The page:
To compare perinatal outcomes before and after a clinical guideline change from a two-step to a one-step approach to screening for gestational diabetes mellitus (GDM).
We conducted a before–after cohort study of women with singleton live birth deliveries within Kaiser Permanente Washington, a mixed-model health plan in Washington state. We used Kaiser Permanente Washington electronic health data and linked birth certificates. We compared outcomes before (January 2009–March 2011) and after (April 2012–December 2014) the guideline change among women who received prenatal care from health care providers internal to Kaiser Permanente Washington (n=4,977 before, n=6,337 after). We made the same comparison among women who received prenatal care from external health care providers (not exposed to the guideline change; n=3,386 before, n=4,454 after) to control for time trends unrelated to the guideline change. Adjusted relative risks and 95% CIs were estimated using Poisson generalized estimating equations.
After the guideline change, receipt of the one-step approach became widespread among women cared for by Kaiser Permanente Washington internal providers (87%), and use of insulin increased 3.7-fold from 1.2% to 4.4%. Among women cared for by Kaiser Permanente Washington internal providers, GDM increased from 6.9% to 11.4%, induction of labor from 25.2% to 28.6%, neonatal hypoglycemia from 1.3% to 2.0%, and outpatient nonstress testing from 134.6 to 157.0 test days per 100 women. After accounting for background trends in outcomes (based on the women cared for by external providers), the guideline change was associated with increased incidence of GDM (relative risk [RR] 1.41, 95% CI 1.17–1.69), labor induction (RR 1.20, 95% CI 1.09–1.32), neonatal hypoglycemia (RR 1.77, 95% CI 1.14–2.75), and nonstress testing (RR 1.12, 95% CI 1.02–1.24% per 100 women). There was no association with other outcomes including cesarean delivery or macrosomia.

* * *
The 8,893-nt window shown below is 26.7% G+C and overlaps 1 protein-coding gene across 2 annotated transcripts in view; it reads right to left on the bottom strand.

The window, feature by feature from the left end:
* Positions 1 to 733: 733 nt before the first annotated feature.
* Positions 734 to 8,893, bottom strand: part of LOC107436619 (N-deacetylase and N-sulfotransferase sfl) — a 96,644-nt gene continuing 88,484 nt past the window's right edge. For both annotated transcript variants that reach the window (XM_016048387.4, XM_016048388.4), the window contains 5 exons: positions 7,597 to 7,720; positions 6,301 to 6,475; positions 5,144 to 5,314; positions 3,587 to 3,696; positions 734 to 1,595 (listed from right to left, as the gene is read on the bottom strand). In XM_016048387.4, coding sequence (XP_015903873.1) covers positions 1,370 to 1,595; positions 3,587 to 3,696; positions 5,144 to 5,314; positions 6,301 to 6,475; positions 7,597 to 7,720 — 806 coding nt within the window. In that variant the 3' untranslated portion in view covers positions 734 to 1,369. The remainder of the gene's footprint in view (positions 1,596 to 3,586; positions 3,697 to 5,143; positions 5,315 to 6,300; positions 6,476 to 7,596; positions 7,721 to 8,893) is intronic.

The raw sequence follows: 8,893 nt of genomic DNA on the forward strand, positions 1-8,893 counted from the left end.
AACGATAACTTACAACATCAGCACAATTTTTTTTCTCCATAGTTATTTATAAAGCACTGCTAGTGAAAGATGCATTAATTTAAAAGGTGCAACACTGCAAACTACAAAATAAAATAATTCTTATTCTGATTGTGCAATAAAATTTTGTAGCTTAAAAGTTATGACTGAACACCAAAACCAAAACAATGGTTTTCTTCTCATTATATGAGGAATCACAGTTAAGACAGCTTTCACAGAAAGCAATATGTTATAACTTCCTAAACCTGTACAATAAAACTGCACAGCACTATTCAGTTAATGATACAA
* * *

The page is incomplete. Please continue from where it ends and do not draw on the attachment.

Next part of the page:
Adopting the one-step approach was associated with a 41% increase in the diagnosis of GDM without improved maternal or neonatal outcomes.
Our findings do not suggest a benefit of the one-step over the two-step approach to gestational diabetes testing.
Kaiser Permanente Washington Health Research Institute, the Department of Epidemiology, University of Washington, Kaiser Permanente Washington, and Swedish Medical Center, Seattle, Washington.
Corresponding author: Gaia Pocobelli, PhD, 1730 Minor Avenue, Suite 1600, Seattle, WA 98101; email: firstname.lastname@example.org.
This study was funded by a grant from Group Health Foundation's Momentum Fund.
Presented as a poster at the 30th Annual Meeting of the Society for Pediatric and Perinatal Epidemiologic Research (SPER), June 19–20, 2017, Seattle, Washington; and at the Society for Maternal-Fetal Medicine's 38th Annual Pregnancy Meeting, January 29–February 3, 2018, Dallas, Texas.
Financial Disclosure Ms. Yu has received grant funding from Amgen and Bayer for unrelated work. Drs. Pocobelli and Dublin have received grant funding from Jazz Pharmaceuticals for unrelated work. The other authors did not report any potential conflicts of interest.
The authors thank John Dunn, MD, MPH, for assistance with data interpretation, and Eric Baldwin, MS, for assistance with data extraction.
Each author has indicated that he or she has met the journal's requirements for authorship.
Received March 02, 2018
Received in revised form May 09, 2018
Accepted May 17, 2018